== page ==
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Art transforms into compassion

Book Review - Sharing of Thoughts

I am very disturbed after reading the book on Traditional Chinese Medicine : What's Acceptable For The Christian? by a priest living in Singapore.

After some serious thoughts, I decided to create this web page as a form of sharing of thoughts. Ultimately, the believers reserve their rights to make their own choice of healing.

To begin, let me share the kind words from A/Prof Goh Lee Gan.

"I share your concern. It is important not to mix medicine with religion as far as possible because they deal with different things. As to whether the book should be banned, there will be Christians who will point out the fallacies in the book."

Here are some extracts from the book and comments given by A/Prof Goh :

extract : * Taoist root in Chinese Medicine - Religious philosophies remain the foundation of Chinese medical science.

A/Prof Goh's comments : Taoism is a philosophy rather than a religion. It is also true that modern medicine is based on philosophy of good and bad so good and bad is not proprietary to only religions. For example, we say diet, exercise, and weight control is good for developing good health. I know that in the Bible there is dietary advice too to achieve good health. I don't know about exercise and weight control though -- I am not a religious scholar.

My view is that the author holds too narrow a view between TCM and Taoism. Religion and medicine share some common values. It is also true that one finds medicine concepts in the Bible. So does that mean that a non-Christian should not use the medicine concept. The answer is obvious. So the author may need to reconsider his stand or provide a rebuttal of the above observation. We can have a dialogue with him. At the end of the day, what we want is a deeper understanding of things -- including why is he holding a certain view and how does he respond to our views. In whichever plane, religion, logic, or medicine, there should be internal consistency and we can ask him to show us that before we accept or reject what he has said. If his views are incorrect, they will soon be exposed. (Follow-up action : We sought help from the publisher to have a dialogue session with the author, but without success.)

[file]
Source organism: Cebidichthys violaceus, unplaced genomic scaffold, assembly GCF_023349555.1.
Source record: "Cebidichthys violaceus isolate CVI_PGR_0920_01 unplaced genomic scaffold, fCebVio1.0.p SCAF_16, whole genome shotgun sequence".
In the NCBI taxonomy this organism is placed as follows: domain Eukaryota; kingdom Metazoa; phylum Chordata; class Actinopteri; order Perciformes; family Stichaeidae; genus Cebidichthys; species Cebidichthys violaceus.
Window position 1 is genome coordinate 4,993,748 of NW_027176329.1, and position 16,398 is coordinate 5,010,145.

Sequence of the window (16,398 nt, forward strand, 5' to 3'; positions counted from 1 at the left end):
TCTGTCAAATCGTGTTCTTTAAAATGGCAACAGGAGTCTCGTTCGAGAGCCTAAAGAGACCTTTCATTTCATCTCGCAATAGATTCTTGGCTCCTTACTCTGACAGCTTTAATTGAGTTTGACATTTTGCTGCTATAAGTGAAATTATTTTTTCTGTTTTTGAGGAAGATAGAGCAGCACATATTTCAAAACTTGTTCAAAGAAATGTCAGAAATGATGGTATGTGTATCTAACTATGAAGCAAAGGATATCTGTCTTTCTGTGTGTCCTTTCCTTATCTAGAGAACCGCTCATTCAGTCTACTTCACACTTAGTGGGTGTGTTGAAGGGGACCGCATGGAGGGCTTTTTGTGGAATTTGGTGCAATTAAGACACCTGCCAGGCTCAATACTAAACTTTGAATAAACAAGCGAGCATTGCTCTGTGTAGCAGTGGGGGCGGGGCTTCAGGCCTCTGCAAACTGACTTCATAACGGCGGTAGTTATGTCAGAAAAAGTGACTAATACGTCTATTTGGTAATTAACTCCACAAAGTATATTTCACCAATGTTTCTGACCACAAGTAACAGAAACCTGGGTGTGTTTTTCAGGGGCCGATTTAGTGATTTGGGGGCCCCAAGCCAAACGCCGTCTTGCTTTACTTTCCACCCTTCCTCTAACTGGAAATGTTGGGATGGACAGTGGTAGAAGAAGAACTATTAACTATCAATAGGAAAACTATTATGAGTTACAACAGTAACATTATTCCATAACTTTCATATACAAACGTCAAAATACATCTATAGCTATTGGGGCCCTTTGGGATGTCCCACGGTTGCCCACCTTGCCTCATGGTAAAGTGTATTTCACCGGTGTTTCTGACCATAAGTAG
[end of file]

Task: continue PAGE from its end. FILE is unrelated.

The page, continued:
extract : * His advice is for Christians to avoid TCM treatment as it communicates their belief in the religious philosophies behind the diagnosis.

A/Prof Goh's comments : This is too narrow a thinking. TCM is medicine belonging to the Chinese as an ethnic group of people and the sum-total of it is admixture of what is good and not good for the health. Of course some of the exhortations will have moral implications as well. For example, to avoid sexually transmitted disease, one should be faithful (assuming the partner is faithful too) from the medical science sense because the risk of sexually transmitted disease increases with multiple partners. It is also a religious exhortation that one should not commit adultery. And we do not need to be doctors to understand the pain and suffering to the family when one of the spouse commits adultery -- is avoidance of adultery here -- medicine or religion. I would say both.